Report AIVP Venice 2023: Annual World Conference on Cities and Ports

Silvia Sivo

picture from the start of aivp conference in venice
Figure 1: Start of the AIVP conference in Venice

On 16-18 November 2023, AIVP in cooperation with the North Adriatic Sea Port Authority held its 2023 conference on the theme “Linking global and local, technology and the citizens” in Venice, addressing the challenge of social acceptability and dialogue with citizens as an essential foundation for port (city) innovation. The conference represented a moment of analysis and confrontation between port, city and regional representatives, focusing on issues to reinforce the link between ports and their territory, pursue shared values and objectives, govern the contrasts and ruptures caused by both port presence and displacement, and promote the social recognition of the port as a living reality and working environment for the development of surrounding territories.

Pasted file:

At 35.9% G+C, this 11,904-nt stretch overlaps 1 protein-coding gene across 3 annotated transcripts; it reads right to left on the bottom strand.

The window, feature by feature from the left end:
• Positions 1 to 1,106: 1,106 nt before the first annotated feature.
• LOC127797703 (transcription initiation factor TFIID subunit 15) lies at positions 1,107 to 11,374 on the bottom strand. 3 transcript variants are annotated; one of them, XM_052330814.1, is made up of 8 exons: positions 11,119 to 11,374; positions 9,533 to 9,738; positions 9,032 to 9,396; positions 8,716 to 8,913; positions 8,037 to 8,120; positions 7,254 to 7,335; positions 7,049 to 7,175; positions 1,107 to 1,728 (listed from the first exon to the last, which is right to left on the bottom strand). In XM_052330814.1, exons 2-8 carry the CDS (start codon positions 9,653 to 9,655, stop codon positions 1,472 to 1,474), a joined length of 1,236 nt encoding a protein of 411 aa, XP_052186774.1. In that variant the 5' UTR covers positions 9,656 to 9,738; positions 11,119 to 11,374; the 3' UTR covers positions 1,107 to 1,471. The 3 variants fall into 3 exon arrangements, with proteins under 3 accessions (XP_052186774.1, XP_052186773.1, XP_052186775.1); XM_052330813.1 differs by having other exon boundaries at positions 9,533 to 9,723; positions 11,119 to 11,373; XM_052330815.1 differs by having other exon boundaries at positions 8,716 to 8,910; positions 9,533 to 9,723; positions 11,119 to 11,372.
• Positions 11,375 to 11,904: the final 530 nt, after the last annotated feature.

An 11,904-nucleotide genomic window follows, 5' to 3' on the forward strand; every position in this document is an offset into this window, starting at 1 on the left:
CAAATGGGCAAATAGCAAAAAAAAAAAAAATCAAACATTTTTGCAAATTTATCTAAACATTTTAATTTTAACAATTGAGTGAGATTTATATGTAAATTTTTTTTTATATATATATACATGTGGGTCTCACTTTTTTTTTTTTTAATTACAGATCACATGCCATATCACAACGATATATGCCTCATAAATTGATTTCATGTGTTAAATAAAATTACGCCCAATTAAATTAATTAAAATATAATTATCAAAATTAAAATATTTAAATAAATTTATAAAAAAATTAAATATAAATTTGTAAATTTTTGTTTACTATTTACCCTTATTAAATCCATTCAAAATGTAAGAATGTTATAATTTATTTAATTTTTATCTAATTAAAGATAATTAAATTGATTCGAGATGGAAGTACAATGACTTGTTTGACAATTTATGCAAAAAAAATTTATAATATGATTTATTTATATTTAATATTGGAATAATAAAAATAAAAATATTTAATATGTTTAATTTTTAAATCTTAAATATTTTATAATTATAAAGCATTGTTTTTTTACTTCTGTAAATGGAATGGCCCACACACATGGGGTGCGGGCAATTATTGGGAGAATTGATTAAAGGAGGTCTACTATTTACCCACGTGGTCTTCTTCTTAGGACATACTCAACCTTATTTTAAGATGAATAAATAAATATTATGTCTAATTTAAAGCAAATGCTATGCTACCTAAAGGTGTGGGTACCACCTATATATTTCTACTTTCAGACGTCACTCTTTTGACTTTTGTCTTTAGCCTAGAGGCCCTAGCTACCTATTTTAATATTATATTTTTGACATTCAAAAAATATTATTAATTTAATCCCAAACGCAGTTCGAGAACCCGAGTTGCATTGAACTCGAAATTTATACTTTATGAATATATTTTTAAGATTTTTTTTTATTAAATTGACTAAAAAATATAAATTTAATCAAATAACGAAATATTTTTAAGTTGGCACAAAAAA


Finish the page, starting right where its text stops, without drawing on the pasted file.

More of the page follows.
As introduced by AIVP’s President Edouard Philippe, mayor of the city of Le Havre, port city territories are  conditioned by maritime transportation dynamics and the reorganisation of energy flows, thereby depending on the international economy and geopolitical conditions. On the other hand, they are also subject to societal pressure to avoid (increasing) land consumption and ensure healthy conditions for people and the environment. 

Conference sessions covered contemporary challenges of relocation and diversification of activities, transition and changes in port engineering and ecosystems, demonstrating how crucial it is to establish a permanent dialogue and shared strategies between port and city. To achieve this, multilevel interaction and governance between public and private entities, but above all the involvement of citizens, are required, implying the need for a long-term vision, policy transparency and continuity in terms of planning and resources.